Editor’s Note: The PRSSA 2013 National Conference was in Philadelphia from October 25-29. All National Conference posts can be found here.
Arianna Stefanoni knows that people love food. As communications manager at Pepperidge Farm, she understands the connections that people of all ages have to the company’s many products. Pepperidge Farm is a commercial bakery and maker of many iconic items, including Milano cookies and Goldfish crackers. In a session titled “From Cookies to Crackers to Breakfast and Beyond: Learn an Insider’s Take on Food PR,” Stefanoni explained the food public relations industry.
Stefanoni described Pepperidge Farm as being part of the unique class of corporations that are in the consumer product category. In this kind of corporation, public relations professionals must keep two publics—customers and consumers—in mind at all times. Customers are the national or regional stores—like Wal-Mart, Target, Kroger, or Publix—that buy the product directly from Pepperidge Farm. Consumers are the individuals who then buy and actually consume these products.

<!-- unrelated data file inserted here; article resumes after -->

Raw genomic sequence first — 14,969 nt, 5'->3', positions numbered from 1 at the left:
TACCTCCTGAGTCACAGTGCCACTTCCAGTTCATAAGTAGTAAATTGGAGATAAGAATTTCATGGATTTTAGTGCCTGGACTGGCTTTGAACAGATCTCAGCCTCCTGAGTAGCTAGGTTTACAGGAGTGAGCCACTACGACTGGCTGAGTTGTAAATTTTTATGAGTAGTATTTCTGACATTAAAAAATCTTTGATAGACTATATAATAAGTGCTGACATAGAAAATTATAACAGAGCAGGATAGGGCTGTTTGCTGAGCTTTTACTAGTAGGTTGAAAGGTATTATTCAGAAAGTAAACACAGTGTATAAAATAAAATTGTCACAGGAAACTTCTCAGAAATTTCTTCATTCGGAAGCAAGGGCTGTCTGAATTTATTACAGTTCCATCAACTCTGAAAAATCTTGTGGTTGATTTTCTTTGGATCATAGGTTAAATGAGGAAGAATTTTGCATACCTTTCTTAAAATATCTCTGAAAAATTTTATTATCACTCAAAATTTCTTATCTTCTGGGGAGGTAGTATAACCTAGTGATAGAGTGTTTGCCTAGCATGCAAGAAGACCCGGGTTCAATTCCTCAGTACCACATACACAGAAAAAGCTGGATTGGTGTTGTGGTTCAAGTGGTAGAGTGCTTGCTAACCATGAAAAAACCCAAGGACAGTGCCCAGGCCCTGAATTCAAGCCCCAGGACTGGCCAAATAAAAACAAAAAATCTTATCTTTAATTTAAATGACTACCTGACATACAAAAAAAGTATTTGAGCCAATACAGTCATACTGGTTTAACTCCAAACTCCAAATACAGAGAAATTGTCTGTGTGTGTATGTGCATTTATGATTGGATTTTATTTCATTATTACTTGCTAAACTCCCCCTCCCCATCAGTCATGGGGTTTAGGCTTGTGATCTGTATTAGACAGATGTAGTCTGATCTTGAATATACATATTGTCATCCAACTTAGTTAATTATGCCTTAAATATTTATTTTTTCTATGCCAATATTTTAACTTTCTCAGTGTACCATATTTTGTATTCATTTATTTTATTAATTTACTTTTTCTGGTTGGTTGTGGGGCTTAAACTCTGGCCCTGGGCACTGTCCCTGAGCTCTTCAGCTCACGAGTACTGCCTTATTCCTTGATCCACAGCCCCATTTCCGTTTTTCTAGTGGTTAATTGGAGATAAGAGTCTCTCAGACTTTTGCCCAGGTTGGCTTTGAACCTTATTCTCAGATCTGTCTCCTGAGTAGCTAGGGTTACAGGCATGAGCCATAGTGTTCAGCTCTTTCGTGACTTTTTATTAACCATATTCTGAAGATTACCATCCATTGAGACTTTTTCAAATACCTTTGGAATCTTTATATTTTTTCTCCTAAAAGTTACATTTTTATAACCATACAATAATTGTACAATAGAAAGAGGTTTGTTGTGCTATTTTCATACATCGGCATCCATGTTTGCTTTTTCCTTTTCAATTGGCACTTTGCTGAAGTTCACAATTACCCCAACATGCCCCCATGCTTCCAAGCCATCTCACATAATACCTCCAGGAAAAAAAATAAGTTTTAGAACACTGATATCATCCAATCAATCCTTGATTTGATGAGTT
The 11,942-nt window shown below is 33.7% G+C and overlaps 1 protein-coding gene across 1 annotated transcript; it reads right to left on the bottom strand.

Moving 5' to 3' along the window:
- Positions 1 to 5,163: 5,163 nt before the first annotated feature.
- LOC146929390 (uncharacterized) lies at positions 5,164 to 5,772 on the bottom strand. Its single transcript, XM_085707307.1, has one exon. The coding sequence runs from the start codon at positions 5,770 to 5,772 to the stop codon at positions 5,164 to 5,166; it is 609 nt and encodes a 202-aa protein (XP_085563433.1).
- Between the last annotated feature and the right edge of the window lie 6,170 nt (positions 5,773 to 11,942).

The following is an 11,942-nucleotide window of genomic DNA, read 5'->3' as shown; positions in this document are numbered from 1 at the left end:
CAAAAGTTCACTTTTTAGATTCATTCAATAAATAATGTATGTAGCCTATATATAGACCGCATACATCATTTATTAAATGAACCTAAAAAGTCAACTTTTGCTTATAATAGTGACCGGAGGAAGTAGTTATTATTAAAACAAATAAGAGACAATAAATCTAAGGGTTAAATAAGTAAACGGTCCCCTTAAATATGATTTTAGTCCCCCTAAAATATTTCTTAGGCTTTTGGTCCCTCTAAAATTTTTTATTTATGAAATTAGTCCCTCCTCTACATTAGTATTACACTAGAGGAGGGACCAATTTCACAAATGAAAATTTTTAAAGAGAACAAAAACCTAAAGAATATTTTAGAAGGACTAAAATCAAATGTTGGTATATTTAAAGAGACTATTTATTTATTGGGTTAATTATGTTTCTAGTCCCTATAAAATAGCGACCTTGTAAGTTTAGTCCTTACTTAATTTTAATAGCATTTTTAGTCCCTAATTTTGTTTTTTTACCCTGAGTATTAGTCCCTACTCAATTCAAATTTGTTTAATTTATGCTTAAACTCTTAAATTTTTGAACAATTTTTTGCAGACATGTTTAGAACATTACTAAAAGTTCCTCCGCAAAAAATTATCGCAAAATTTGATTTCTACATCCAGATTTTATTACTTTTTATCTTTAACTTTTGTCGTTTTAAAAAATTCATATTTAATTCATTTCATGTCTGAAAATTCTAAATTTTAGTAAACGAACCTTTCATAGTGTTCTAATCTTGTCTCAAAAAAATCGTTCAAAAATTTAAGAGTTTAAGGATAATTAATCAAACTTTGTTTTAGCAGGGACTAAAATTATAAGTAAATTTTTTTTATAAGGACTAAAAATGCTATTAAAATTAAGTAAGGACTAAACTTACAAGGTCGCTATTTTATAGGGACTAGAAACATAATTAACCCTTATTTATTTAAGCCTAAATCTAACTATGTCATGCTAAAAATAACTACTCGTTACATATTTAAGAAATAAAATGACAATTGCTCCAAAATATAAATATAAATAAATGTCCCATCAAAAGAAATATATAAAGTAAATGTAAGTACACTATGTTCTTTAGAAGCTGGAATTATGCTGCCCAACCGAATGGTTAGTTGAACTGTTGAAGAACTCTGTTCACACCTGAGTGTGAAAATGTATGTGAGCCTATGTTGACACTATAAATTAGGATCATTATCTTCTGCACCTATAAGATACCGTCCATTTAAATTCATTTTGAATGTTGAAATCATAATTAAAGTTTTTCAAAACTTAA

While these things distinguish food PR from other industries, Stefanoni encouraged interested PRSSA members to look into the field even if they don’t have this background. “PR is PR,” she said. “Don’t narrow yourself. If you are good, you will be able to transfer your skills and go anywhere in your career.”
In her role as communications manager, Stefanoni has a variety of obligations. She told attendees that she has media relations, internal relations, event, and corporate social responsibility duties. Her advice to students covered a broad range of PR knowledge. Here are the main tips she shared for all young PR pros:
Audra Hartges is a senior and Chapter president of PRSSA at Grand Valley State University in Allendale, Mich. She is majoring in Public Relations and is hoping to find work in the nonprofit or corporate sector after graduation. She is also the vice president of operations for GrandPR, the university’s nationally affiliated student-run firm.